We explore natural disasters, and explain their causes and effects. In addition, we discuss their characteristics, classification, and provide examples.
What are natural disasters?
Natural disasters are natural events that cause significant human or property loss. They are caused by nature and impact human populations severely. Among natural disasters are earthquakes, volcanic eruptions, and tsunamis.
A characteristic of natural disasters is the fact that human beings can do nothing to avoid them, nor can they mitigate their intensity in any way. The only measures communities can take in the face of a natural disaster are monitoring and prevention.
Natural disasters usually bring great property and economic loss, and often result in high death tolls. The governments of countries affected by this type of extreme natural events take measures to mitigate damage and predict the occurrence of these phenomena as much as possible.
Natural disasters are caused by the occurrence of an extreme natural phenomenon that negatively affects the population in a given area. Earthquakes, for example, occur due to a sudden movement of the Earth's crust and are usually extremely difficult to anticipate and predict. For this reason, they take the population by surprise, in some cases giving them no time to take the necessary precautionary measures to stay safe.
Other phenomena like hurricanes and volcanic eruptions typically give early warnings, allowing more time for preparedness. With adequate monitoring of their development, they can be predicted several days in advance.
Natural disasters or environmental problems? Natural disasters are often confused with environmental problems. Natural disasters are events caused by nature without human intervention which seriously affect people. Environmental problems also have negative effects on populations, but are caused by human activities. A volcanic eruption or an earthquake are natural disasters, while deforestation or soil contamination are environmental problems.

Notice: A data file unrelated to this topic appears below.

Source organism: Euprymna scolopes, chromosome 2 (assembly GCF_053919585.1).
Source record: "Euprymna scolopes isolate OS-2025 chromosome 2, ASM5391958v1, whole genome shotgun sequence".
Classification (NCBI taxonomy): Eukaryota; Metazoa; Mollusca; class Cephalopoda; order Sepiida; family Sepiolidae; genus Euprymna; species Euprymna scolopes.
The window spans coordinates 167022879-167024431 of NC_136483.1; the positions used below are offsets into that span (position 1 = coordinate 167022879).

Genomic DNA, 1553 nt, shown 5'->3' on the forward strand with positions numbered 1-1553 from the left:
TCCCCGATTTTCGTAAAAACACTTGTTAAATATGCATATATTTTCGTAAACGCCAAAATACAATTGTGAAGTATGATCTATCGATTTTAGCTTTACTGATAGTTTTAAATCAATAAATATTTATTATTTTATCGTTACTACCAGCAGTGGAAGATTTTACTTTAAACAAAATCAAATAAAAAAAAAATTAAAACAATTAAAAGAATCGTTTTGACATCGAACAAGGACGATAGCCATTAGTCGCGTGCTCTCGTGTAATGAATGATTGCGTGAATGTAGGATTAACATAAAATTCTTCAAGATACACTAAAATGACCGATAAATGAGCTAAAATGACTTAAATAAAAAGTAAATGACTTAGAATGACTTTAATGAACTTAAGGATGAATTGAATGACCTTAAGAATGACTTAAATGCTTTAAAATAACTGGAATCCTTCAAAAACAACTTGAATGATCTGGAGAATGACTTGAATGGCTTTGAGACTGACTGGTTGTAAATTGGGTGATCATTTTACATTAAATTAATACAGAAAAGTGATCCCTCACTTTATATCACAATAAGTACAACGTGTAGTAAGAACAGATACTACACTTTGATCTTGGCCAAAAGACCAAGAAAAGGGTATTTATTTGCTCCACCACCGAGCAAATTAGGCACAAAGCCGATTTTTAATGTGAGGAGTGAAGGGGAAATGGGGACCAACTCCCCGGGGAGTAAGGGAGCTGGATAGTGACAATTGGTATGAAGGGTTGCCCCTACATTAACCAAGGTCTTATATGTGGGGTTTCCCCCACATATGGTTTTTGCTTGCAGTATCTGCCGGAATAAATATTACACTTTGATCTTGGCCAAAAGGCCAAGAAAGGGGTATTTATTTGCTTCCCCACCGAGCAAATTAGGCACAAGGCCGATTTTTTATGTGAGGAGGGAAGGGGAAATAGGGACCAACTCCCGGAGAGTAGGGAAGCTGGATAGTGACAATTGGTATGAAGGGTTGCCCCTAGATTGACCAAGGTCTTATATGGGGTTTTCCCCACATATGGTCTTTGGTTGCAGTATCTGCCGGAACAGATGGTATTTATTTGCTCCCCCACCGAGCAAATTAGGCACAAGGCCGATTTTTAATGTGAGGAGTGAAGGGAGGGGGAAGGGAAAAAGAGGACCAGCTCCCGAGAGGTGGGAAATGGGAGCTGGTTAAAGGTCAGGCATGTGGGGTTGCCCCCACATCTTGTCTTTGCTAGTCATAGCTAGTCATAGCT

- See also: Sandstorm
Geological disasters are:
- Earthquakes. They are strong vibrations of the Earth's crust caused by the release of energy within the interior of the planet. They occur due to the displacement of the tectonic plates that make up the Earth's surface. High-magnitude earthquakes can cause significant damage to structures. Earthquake damage is measured through the use of the Mercalli scale, which assigns values from 0 to 12 based on the destruction caused.
- Volcanic eruptions. They occur when the magma accumulated inside a volcano is released to the surface in the form of an eruption. Explosive volcanic eruptions cause the greatest number of natural disasters. Geological monitoring centers in countries with active volcanoes measure the temperature within a volcano’s interior. A significant increase in the internal temperature of a volcano may suggest an impending eruption, which allows for prevention and mitigation measures.
- Tsunamis. They are caused by undersea earthquakes. These earthquakes produce a sudden shift of oceanic plates, generating a large release of energy that is transferred to the water through waves and can lead to the formation of a tsunami. When seismic waves reach the coast, they form large waves that can cause significant damage to structures and populations in coastal areas.
Meteorological disasters are:
- Hurricanes. They are tropical storms that form over the sea and often produce winds exceeding 60 miles per hour (100 km/h). These winds rotate around a central axis as the hurricane moves across the ocean. The diameter of this wind spiral can reach up to 930 miles (1,500 km). Upon reaching the continent, these large storms cause severe damage to structures and may result in fatalities. With accurate satellite monitoring, their paths can be predicted, and preventive and evacuation measures can be taken before the storms reach the continent.